Wednesday, March 28, 2007

Amazing Grace

My daughter and I went to see Amazing Grace yesterday and came away from the theater both moved and inspired.

The film production is first-rate and the acting is superb. It's possible to wish that the story jumped around a little less for the sake of those not familiar with the historical timeline, but it's not overly difficult to follow, and it offers wonderful insight into the life of a man who deserves far more fame than what he has been given.

I told my daughter on the way that William Wilberforce is probably one of the greatest men that most people never heard of. He was a member of Parliament who, driven by his desire to serve God, employed his exceptional gifts in the service of the fight to abolish the slave trade in the British Empire of the 18th century. The movie gives us a fine portrait of what that arduous struggle was like for Wilberforce and his allies and inspires the viewer with Wilberforce's tenacity and courage.

Amazing Grace is a movie everyone should see, if for no other reason than to witness what true character and heroism look like in a man. If you haven't yet seen it, I hope you will.


What's the Difference, Jim?

Joe Carter at Evangelical Outpost takes Jim Wallis to task for what he sees as .... inconsistency in Wallis' willingness or unwillingness to resort to force:

Two months ago, Jim Wallis wrote about his support for military intervention on The Huffington Post:

[Representatives from Evangelicals for Darfur] had complete agreement that only a large and strong multi-national peacekeeping force, with the authority to use "all necessary means," would suffice to end the genocide in Darfur - and that Sudan must be compelled to accept it.

Although Wallis is willing to use military force to protect the people of Darfur, he does not believe the people of Iraq should have been afforded the same protection, In fact, a recent anti-war protest, Wallis denounced the war as "an offense against God" and said that we don't need a surge in troops but rather, "We need a surge in conscience."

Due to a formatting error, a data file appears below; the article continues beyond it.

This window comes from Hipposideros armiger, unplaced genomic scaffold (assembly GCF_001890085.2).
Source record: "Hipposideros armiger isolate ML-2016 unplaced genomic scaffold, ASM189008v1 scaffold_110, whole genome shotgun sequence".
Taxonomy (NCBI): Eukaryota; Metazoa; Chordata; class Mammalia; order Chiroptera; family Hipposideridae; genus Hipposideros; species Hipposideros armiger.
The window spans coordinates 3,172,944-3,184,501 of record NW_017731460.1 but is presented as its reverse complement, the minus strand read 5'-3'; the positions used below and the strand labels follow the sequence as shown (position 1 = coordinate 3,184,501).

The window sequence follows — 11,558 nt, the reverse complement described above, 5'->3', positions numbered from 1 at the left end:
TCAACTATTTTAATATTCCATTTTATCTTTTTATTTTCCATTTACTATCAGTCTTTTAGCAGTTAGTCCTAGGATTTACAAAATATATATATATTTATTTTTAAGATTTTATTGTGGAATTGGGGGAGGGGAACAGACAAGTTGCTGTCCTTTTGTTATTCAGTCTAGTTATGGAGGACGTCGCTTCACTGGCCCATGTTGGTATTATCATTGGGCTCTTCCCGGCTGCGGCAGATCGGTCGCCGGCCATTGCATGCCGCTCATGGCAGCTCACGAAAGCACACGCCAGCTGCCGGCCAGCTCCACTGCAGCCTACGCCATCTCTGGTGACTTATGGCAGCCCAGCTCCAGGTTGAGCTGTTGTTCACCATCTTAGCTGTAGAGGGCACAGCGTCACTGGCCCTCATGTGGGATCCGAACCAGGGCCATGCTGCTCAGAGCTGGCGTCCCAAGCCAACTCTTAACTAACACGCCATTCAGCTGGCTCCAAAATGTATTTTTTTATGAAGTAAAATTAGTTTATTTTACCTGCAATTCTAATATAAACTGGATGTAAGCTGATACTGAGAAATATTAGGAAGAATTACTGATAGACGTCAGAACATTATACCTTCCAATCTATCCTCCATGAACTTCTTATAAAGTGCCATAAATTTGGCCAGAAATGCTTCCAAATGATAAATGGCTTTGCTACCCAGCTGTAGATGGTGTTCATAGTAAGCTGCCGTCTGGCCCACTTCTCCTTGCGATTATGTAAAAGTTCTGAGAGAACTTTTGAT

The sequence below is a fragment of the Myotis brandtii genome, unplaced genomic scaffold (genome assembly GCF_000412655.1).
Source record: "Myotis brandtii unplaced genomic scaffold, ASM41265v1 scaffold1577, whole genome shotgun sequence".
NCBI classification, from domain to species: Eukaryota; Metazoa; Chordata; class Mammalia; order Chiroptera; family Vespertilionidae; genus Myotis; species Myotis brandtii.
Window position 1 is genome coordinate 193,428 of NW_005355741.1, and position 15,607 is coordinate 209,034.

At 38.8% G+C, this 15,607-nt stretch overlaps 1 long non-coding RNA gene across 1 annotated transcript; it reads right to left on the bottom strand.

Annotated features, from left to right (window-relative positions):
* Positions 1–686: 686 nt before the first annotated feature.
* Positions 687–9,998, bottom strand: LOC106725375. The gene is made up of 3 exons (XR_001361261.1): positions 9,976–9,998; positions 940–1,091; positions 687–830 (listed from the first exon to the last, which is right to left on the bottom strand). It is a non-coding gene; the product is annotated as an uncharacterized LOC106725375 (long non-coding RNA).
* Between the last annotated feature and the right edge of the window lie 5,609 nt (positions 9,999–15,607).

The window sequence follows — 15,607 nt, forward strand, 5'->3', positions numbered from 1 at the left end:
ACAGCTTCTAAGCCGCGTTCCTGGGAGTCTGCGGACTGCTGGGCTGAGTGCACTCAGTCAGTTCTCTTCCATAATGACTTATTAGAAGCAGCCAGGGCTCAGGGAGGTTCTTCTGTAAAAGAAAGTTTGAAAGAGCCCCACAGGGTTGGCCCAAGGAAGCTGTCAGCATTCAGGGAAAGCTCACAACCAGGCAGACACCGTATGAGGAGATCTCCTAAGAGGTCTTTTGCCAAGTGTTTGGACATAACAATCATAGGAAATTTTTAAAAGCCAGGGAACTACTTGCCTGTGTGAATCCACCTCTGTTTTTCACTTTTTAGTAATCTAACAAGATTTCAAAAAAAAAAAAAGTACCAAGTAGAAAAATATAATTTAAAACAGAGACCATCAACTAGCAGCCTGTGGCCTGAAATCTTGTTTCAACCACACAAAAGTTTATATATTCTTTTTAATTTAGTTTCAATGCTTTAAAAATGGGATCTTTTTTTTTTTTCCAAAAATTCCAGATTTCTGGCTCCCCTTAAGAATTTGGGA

It does seem strange that Wallis would endorse the use of force to stop the genocide in Darfur but condemn the use of force to end genocide in Iraq. Perhaps Wallis, who usually sounds very much like a pacifist, has a reason for this distinction. If so, we'd like to hear it.

Meanwhile, others who are opposed to U.S. involvement in Iraq but in favor of U.S. involvement in Sudan might offer their own rationale for their views via our Feedback button.


Does Darwinism Explain Religion?

Cornell's Allen MacNeill is an unusual example of an academic Darwinian. He presents interesting courses on the ID/Darwinism controversy in which he apparently gives a relatively fair treatment to ID. His latest offering is titled Evolution and Religion: Is Religion Adaptive. Evidently the seminar will explore the evidence for an evolutionary explanation for the survival of religion. MacNeill writes:

I realize that putting myself in between such formidable opponents is perhaps asking for trouble...but I couldn't possibly get into any more trouble than I did last summer, could I? Once again, we shall rush in where angels fear to tread, and consider a very topical topic. As was the case last year, I invite anyone with an interest in the question posed as the title of this blog to consider taking this course, or at least sitting in on our discussion online.

We will have an online course blog, where any and all comments, criticisms, suggestions, and other trivia will be roasted and long as they are civil. As for accusations that I'm biased, let me say upfront that I (like almost everyone else) have an opinion on the question: I believe (based on my research into this question) that the answer is "Yes" and that the specific context within which the capacity for religious experience has evolved is warfare...but we'll talk all about that this summer.

We may also talk about whether or not God (or gods, or whatever) exist, but that will not be the primary focus of the course, nor will I allow it to become the primary focus of our discussions. This course isn't about the existence or non-existence of God (or Darwin or me). It's about whether or not the ability to believe in things like God (or gods, or whatever) has adaptive consequences. It's a fascinating topic and I hope that enough people will sign up for the course with opposing viewpoints on this subject to make for as interesting a summer seminar as last year's was.

I think it's going to be very difficult to prove that religion confers some evolutionary advantage given the six criteria MacNeill lists for demonstrating adaptation. Even so, and despite the tendentious reading list (see first link), it sounds like a fun course.


How Edwards Got Rich

My friend Byron has written to take exception to yesterday's post on John Edwards. He essentially challenges my opinion that Edwards has gotten rich through ethically dubious means and wonders if I'm suggesting that doctors should not be sued if they cause harm.

The answer is that of course they should, if they can be shown to have been negligent or incompetent. Edwards, however, won dozens of huge settlements when it was by no means clear that this was the case, and he knew it wasn't the case.

Anyone who is interested in checking this out might read this 2004 Washington Times piece by Charles Hurt.